Great if a single 10G link is enough for all of this, I hope you have bandwith limit on all Ceph, Backup, .. operations to ensure some left over capacity is there for the cluster network in high(er) loads.

And that smaller cluster can be made easier is IMO a bit of a misconception. For big clusters you can take more trade-offs, there lot's off other nodes which can take up the load and redundancy. If you run a, for example, three node cluster then some network redundancy and design so that the two possible left-over nodes can take the load of a failed one on-top of their own base load is required.

I'd really suggest to go at least with two networks, one for ceph and maybe other storage-IO like load and one for the rest, if three are not an option, which sometimes just is the case.
 
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We're definitely working on expanding the network to be more redundant, but the big step was getting into this configuration and then having the ability to expand out.

Right now we're running 40 nodes across 6 switches, with 2 OSD per host. We plan to upgrade the network to a full dual ring configuration with 2x 10G links per host to separate rings each, and run corosync and management interfaces etc. on the remaining 2x 1G Ethernet. We accepted the tradeoffs of potential failure domains in order to get this up and running so we had the headroom (operationally in our environment) to "roll over"rather than "cut over". For now, our risks are low enough to work with, and the performance is excellent.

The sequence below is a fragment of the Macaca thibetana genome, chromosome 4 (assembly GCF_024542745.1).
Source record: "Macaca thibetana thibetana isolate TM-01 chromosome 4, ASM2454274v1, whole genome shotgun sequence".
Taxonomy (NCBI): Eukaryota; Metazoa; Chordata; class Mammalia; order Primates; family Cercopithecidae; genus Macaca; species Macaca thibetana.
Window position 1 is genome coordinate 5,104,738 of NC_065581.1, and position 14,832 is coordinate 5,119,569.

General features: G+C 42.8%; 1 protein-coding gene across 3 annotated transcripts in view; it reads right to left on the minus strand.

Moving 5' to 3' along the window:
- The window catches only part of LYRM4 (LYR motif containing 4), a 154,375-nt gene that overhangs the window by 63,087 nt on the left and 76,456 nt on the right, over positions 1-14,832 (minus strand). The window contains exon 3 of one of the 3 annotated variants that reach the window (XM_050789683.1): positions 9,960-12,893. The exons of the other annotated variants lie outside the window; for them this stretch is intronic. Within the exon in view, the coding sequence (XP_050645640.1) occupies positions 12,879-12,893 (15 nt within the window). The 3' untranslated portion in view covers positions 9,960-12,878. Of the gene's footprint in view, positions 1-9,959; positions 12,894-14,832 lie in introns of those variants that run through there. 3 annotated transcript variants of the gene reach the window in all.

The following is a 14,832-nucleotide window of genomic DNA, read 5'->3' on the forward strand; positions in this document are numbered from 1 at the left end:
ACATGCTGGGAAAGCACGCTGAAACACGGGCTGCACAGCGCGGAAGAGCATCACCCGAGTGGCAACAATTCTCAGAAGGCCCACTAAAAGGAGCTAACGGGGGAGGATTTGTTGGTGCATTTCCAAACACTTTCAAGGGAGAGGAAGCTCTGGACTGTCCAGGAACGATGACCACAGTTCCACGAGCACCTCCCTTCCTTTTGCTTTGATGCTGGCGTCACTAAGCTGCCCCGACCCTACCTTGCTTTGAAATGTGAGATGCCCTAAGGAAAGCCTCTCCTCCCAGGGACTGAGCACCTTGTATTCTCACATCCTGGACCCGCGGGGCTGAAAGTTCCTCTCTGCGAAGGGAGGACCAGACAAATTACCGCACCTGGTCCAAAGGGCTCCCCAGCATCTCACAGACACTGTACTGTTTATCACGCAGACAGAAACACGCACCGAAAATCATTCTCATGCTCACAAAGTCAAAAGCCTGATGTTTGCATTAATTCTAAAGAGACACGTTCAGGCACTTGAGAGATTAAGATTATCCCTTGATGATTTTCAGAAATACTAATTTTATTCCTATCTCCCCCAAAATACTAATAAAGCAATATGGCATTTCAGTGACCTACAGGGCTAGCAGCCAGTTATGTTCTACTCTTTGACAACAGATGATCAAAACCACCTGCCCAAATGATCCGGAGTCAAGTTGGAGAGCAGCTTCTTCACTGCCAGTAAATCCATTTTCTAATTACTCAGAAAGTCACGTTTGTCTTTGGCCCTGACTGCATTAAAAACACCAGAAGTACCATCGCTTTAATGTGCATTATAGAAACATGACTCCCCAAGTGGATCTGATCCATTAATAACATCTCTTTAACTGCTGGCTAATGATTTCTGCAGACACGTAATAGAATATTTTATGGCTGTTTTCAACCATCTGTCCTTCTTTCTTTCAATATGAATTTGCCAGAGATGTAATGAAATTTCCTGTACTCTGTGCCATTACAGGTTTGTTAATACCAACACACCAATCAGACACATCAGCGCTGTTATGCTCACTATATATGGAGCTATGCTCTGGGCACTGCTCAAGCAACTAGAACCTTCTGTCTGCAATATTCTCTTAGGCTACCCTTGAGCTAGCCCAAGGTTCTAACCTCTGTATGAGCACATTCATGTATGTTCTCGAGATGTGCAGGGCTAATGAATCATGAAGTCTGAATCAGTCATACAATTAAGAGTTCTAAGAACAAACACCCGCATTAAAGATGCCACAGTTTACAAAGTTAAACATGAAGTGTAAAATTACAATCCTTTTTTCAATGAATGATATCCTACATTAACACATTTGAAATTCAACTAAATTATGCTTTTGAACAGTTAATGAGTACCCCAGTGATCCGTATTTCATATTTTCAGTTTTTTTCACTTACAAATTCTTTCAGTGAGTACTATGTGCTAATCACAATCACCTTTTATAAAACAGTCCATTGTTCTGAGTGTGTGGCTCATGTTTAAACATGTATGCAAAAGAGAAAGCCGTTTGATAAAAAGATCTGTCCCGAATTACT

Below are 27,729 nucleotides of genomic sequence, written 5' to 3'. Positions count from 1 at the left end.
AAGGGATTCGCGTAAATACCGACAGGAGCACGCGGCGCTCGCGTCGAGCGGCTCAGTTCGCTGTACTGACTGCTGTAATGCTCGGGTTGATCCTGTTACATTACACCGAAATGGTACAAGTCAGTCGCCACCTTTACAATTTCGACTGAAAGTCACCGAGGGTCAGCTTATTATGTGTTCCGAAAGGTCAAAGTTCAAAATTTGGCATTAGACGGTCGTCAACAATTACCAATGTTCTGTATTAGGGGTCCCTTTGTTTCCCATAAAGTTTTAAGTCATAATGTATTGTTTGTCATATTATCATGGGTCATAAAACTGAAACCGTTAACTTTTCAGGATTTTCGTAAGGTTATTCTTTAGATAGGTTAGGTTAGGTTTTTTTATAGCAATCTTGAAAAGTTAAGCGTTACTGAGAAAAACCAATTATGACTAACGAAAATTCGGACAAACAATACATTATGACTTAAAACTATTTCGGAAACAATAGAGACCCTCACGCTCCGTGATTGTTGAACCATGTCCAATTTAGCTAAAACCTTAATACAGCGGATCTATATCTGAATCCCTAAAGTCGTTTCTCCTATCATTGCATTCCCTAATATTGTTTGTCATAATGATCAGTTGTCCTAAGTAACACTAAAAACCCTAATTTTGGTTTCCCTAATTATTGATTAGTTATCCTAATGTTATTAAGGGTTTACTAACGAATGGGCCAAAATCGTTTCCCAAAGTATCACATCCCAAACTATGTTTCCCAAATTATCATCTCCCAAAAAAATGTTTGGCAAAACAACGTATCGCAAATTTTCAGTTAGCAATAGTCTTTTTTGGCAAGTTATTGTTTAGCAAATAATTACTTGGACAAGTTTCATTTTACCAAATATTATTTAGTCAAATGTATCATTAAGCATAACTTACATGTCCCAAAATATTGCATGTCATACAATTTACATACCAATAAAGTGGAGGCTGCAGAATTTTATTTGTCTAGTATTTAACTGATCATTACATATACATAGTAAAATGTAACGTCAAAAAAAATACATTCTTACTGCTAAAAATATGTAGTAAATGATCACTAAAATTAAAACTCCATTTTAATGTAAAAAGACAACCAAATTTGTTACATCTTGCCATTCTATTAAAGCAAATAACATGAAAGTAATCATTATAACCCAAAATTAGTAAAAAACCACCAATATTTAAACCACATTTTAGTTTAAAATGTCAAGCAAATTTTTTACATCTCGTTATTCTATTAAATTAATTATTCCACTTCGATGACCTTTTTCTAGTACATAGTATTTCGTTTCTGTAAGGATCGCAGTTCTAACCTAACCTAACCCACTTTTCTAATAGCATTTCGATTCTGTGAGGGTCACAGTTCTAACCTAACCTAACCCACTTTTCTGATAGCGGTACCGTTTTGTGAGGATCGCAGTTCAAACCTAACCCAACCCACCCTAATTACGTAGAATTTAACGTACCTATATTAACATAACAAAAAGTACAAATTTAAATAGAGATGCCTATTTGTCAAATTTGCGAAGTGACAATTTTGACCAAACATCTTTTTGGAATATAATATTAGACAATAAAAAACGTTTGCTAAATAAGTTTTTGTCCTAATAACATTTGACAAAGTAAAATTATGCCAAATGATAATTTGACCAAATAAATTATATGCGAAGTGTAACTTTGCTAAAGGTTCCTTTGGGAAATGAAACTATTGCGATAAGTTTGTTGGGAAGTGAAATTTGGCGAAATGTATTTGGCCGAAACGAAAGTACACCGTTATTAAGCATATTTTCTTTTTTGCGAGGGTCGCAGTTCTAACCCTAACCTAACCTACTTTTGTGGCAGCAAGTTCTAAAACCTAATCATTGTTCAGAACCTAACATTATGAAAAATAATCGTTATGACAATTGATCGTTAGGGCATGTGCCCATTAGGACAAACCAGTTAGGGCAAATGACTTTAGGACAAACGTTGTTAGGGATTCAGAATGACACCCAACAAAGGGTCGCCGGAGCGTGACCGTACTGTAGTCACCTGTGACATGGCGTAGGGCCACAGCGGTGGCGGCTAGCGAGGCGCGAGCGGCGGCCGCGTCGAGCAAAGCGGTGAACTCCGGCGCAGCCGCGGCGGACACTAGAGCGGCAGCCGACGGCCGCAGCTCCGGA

My point to OP was not that this is the best way to do it, but rather it's just one way to get into Ceph hyperconvergance. Also that the requirements in the documentation are not explicitly hard rules, but rather a best practice to have unmatched resiliency.

If one is aware and accepting of the potential risks and increased failure domain sizes, the barrier to entry can be lowered. My reasoning for sharing is it sounds like OP is just getting into this, maybe at home or in a test cluster at work, and pointing out that you CAN do it with less would be a first step into getting a workable cluster stood up, and then later working it into a proper fully redundant setup.
 
It's indeed true that I'm just getting into HA, and that it's just for a home setup. But I want to do it properly. Including redundant switches and interfaces. And I also want to really understand what I'm doing, instead of just following a guide and having it "just work". On my hardware the current vision is to have 3 redundant interfaces:
2x 10Gbe with 1Gbe fallback
1x 1Gbe with 1Gbe fallback

The 1Gbe with 1Gbe fallback will be set as corosync only (actually two corosync rings, not active/backup)
One 10Gbe with 1Gbe fallback will be Ceph private
One 10Gbe with 1Gbe fallback will be LAN access
Not sure where I would want the CEPH public network on. I think the LAN would be the most logical choise. Though I wouldn't want VM's access to their hard drive to throttle when other vm's are being hit/hitting the LAN hard. Same story would hold though when rebalancing/restore is going on on the private network. That said, I think the lan interface would be most logical.

That basically the setup I'm trying to tackle for now. That said, I'm still looking for answers on the behind the scenes workings/design:
*If heartbeat is similar to corosync why not use the same interface for low latency purpouses? sticking such a thing on the buissy 10Gbe private network a bad idea? why (not)?
*Does the design of the ceph public network mean that for a "default" setup of 3 nodes, 3 replications, and 2 min replica's, it should not be used at all? while for a more conservative 3 nodes 2 replications and 1 min replica, it will need to be the high bandwidth for Fast-ish acess to vm's virtual drives?